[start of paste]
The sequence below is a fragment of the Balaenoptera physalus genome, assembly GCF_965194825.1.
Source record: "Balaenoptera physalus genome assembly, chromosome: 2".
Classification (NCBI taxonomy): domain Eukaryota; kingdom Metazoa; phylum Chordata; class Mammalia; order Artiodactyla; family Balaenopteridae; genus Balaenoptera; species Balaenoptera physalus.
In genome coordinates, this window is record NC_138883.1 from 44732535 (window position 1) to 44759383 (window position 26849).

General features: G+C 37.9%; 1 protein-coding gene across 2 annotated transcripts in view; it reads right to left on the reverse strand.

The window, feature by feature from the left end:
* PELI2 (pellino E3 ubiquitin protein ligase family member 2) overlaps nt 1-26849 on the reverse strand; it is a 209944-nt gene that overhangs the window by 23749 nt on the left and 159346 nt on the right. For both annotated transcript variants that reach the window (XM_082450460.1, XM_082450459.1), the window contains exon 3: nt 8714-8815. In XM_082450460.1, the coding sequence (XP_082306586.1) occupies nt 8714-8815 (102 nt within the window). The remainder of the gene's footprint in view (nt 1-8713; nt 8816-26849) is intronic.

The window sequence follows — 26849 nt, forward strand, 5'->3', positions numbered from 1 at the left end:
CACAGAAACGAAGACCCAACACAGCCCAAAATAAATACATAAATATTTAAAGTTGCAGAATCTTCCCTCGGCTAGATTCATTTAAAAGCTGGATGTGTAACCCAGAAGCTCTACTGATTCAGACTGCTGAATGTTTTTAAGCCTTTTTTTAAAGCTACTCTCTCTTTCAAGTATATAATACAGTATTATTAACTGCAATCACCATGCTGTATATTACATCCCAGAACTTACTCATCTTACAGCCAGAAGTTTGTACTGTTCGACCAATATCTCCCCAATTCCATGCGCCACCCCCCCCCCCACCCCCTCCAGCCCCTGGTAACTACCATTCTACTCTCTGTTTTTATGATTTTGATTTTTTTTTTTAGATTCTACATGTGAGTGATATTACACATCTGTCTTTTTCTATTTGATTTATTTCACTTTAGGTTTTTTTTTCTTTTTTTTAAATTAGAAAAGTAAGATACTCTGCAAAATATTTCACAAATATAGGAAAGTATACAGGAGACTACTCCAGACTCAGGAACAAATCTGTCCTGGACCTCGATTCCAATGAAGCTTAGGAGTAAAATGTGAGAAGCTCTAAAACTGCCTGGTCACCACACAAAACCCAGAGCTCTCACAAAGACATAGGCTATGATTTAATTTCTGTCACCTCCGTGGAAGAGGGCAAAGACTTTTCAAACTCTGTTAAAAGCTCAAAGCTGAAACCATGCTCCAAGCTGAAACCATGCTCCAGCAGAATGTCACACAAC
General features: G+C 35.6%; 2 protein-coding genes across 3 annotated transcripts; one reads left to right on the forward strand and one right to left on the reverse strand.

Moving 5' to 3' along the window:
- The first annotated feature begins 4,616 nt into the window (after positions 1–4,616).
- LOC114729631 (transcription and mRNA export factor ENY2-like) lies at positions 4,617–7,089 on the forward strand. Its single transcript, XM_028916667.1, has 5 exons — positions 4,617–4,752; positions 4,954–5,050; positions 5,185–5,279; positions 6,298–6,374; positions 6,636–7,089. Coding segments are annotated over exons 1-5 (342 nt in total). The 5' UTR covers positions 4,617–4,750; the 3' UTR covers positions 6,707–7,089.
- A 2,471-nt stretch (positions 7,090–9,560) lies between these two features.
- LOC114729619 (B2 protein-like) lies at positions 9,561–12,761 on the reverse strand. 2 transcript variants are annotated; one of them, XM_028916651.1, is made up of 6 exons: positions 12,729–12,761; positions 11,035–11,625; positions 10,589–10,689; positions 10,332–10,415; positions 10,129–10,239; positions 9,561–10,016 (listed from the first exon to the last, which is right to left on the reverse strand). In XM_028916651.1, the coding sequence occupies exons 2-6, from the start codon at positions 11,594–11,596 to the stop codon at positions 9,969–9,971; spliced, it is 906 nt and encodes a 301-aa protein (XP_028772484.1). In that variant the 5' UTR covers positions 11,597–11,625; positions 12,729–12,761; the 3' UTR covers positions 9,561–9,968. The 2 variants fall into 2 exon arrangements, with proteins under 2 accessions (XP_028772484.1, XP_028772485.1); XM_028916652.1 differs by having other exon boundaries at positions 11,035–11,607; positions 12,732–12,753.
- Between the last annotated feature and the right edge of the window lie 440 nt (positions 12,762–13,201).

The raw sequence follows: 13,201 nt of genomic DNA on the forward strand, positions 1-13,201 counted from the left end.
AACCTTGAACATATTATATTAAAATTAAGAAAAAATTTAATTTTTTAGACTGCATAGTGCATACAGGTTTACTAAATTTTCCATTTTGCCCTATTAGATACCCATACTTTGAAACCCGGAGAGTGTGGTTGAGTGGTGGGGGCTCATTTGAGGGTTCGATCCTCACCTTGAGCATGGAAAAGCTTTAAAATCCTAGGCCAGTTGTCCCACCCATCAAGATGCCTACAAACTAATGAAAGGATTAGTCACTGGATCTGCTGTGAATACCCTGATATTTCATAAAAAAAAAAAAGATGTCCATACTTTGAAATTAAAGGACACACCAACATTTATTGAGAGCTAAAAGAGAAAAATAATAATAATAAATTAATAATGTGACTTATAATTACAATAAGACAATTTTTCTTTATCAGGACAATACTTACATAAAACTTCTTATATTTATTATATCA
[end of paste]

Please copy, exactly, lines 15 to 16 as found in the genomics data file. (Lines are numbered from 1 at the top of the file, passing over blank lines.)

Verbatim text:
- LOC114729619 (B2 protein-like) lies at positions 9,561–12,761 on the reverse strand. 2 transcript variants are annotated; one of them, XM_028916651.1, is made up of 6 exons: positions 12,729–12,761; positions 11,035–11,625; positions 10,589–10,689; positions 10,332–10,415; positions 10,129–10,239; positions 9,561–10,016 (listed from the first exon to the last, which is right to left on the reverse strand). In XM_028916651.1, the coding sequence occupies exons 2-6, from the start codon at positions 11,594–11,596 to the stop codon at positions 9,969–9,971; spliced, it is 906 nt and encodes a 301-aa protein (XP_028772484.1). In that variant the 5' UTR covers positions 11,597–11,625; positions 12,729–12,761; the 3' UTR covers positions 9,561–9,968. The 2 variants fall into 2 exon arrangements, with proteins under 2 accessions (XP_028772484.1, XP_028772485.1); XM_028916652.1 differs by having other exon boundaries at positions 11,035–11,607; positions 12,732–12,753.
- Between the last annotated feature and the right edge of the window lie 440 nt (positions 12,762–13,201).